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San Antonio Mayoral Campaigns Predict A Close Finish

San Antonio voters decide Saturday whether Ivy Taylor or Leticia Van de Putte will be the city's next mayor.

The candidates for San Antonio mayor are pulling out all the stops as they push to get their voters to the polls Saturday, which is Election Day. 

Consultants for interim Mayor Ivy Taylor and former state Sen. Leticia both say the race is close.

Thursday, at Leticia Van de Putte’s West Side headquarters, the candidate’s sisters and mother joined several dozen volunteers as they dialed likely supporters on their cell phones and reminded them to vote.   

Campaign manager Christian Archer said the final, get-out-the vote push includes another round of TV ads, direct mail and an army of volunteer

“We’re going to exceed over 500 volunteers.  Everything from phone banking to email blasting to block walking,” he said.  “It’s gonna be close, but we have a pretty solid plan to get out the vote.”   

Credit Shelley Kofler / Texas Public Radio
Texas Public Radio
Mayoral Candidate Leticia Van de Putte and her mother with supporters at the campaign's headquarters

Ivy Taylor’s campaign manager said her block walkers were knocking on doors all across town.  Justin Hollis said the Taylor camp feels good after eight days of heavier than usual, early voting.  The biggest turnout was in North Side council districts with conservative voters who may favor Taylor.

“We feel confident we have the edge going into Election Day. Based on the early vote there is nothing that concerns me.  I think we’ve done everything we need to do,” Hollis said.

Van de Putte’s camp is spinning the early vote a little differently.  About a third or those voting in this runoff race didn’t cast ballots on May 9, in the mayoral election that reduced the field of 14 to two. 

Archer is especially excited that over half the first-time voters were women and most of the women, like Van de Putte, were Hispanic.

“No big city in America has ever elected a Latina mayor and I think a lot of Hispanic women, I think a lot of women take a lot of pride in that,” said Archer.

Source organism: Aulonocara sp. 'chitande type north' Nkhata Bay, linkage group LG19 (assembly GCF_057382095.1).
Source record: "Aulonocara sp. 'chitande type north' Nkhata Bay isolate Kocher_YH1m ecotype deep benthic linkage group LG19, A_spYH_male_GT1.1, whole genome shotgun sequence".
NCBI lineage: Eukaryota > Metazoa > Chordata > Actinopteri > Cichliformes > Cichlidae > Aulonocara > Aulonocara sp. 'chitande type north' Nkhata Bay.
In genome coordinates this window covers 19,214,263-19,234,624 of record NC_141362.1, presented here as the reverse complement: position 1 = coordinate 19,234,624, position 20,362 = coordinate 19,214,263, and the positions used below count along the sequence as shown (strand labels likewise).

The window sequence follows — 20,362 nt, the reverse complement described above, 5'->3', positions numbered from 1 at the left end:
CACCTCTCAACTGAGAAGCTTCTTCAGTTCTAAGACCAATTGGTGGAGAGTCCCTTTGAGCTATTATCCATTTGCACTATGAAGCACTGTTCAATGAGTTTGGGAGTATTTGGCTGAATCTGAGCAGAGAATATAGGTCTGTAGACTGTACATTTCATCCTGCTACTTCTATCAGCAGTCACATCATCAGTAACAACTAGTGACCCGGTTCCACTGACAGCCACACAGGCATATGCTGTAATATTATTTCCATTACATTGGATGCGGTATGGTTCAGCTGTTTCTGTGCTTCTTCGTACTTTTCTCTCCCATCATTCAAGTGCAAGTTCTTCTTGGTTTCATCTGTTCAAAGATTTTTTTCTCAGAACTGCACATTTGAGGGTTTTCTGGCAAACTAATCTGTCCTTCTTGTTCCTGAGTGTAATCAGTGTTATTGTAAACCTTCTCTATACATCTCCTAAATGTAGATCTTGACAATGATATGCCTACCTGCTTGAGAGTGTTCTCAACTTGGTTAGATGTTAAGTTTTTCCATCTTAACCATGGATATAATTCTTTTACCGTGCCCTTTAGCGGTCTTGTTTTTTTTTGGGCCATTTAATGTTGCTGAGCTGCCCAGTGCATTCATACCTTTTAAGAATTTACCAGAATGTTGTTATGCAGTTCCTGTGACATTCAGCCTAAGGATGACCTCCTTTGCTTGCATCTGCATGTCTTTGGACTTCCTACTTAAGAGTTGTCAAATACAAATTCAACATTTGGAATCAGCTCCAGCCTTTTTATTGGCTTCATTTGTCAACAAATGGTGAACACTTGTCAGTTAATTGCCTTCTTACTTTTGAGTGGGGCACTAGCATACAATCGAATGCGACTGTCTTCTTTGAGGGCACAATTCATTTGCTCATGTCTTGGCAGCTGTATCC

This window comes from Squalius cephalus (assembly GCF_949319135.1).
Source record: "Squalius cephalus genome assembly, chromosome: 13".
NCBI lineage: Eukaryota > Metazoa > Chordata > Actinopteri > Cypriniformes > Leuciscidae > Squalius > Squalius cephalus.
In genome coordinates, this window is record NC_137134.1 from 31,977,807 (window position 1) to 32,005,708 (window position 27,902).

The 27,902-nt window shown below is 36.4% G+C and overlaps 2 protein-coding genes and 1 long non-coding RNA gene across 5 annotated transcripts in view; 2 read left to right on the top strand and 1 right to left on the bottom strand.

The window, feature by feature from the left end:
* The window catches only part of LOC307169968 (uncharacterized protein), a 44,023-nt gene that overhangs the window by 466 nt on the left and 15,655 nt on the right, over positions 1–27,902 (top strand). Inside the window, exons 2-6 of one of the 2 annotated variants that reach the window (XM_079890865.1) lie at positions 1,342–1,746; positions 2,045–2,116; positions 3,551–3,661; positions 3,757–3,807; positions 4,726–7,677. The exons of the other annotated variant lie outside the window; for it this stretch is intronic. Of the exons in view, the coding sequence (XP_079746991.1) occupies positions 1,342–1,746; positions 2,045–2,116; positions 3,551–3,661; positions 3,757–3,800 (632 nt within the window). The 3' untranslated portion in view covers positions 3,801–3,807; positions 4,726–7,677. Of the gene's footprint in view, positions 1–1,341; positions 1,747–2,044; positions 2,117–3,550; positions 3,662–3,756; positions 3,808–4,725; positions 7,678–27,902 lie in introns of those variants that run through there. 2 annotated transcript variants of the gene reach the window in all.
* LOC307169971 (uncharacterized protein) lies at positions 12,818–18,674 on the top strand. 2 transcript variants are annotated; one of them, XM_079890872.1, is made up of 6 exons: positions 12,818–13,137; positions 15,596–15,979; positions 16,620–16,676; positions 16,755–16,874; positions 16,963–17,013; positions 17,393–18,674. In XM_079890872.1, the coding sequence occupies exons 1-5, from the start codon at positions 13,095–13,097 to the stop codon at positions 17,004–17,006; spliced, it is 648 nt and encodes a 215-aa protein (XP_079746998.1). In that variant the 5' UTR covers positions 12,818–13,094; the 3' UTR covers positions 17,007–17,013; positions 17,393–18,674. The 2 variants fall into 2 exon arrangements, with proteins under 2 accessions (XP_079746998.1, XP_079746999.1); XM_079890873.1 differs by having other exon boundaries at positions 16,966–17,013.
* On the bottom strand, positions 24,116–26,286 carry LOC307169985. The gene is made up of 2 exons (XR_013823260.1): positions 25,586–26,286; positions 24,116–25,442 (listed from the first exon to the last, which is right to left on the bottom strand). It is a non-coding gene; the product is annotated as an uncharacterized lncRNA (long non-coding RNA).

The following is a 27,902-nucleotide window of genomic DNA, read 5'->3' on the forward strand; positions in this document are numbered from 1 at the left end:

“That doesn’t mean they’re voting for Van de Putte, or that Hispanic women are a monolithic block of voters for Leticia Van de Putte who is Hispanic,” Hollis shot back.   

Credit Shelley Kofler / Texas Public Radio
Texas Public Radio
Mayoral candidate Ivy Taylor takes a break to have lunch with her daughter Morgan.


After completing a day that included a lengthy council meeting and a press conference to announce a new corporate relocation, Taylor said her message to undecided voters is one of experience. 

“I’ve been doing the job and doing it well.  I’m one whose been working in various roles at city hall; who has the knowledge and experience to work on behalf of San Antonians to address the big issues; to think from a long-term perspective,” Taylor said.  

Van de Putte’s message is also one of experience- a 24-year record as a member of the Texas Legislature where she says she’s passed measures that have benefited San Antonio.

“If we find someone that is still not quite convinced, then I talk about leadership.  I talk about proven results, and how they need a city hall leader who can bring people together, who can work with everyone,” Van de Putte said.

San Antonio residents will get the first inkling of who will be their next mayor at 7:00 pm Saturday.  That’s when early voting tallies are released.  Both sides seem to believe Taylor will be ahead in early numbers.  Van de Putte’s camp says her strength will be on Election Day.  Her campaign believes that if she’s within eight points of Taylor in early voting she has a good chance of winning.  

Texas Public Radio will begin live election night coverage for the mayoral and city council races at 7:00 p.m. Saturday on KSTX 89.1 FM

Shelley Kofler is Texas Public Radio’s news director. She joined the San Antonio station in December 2014 and leads a growing staff that produces two weekly programs; a daily talk show, news features, reports and online content. Prior to TPR, Shelley served as the managing editor and news director at KERA in Dallas-Fort Worth, and the Austin bureau chief and legislative reporter for North Texas ABC affiliate WFAA-TV.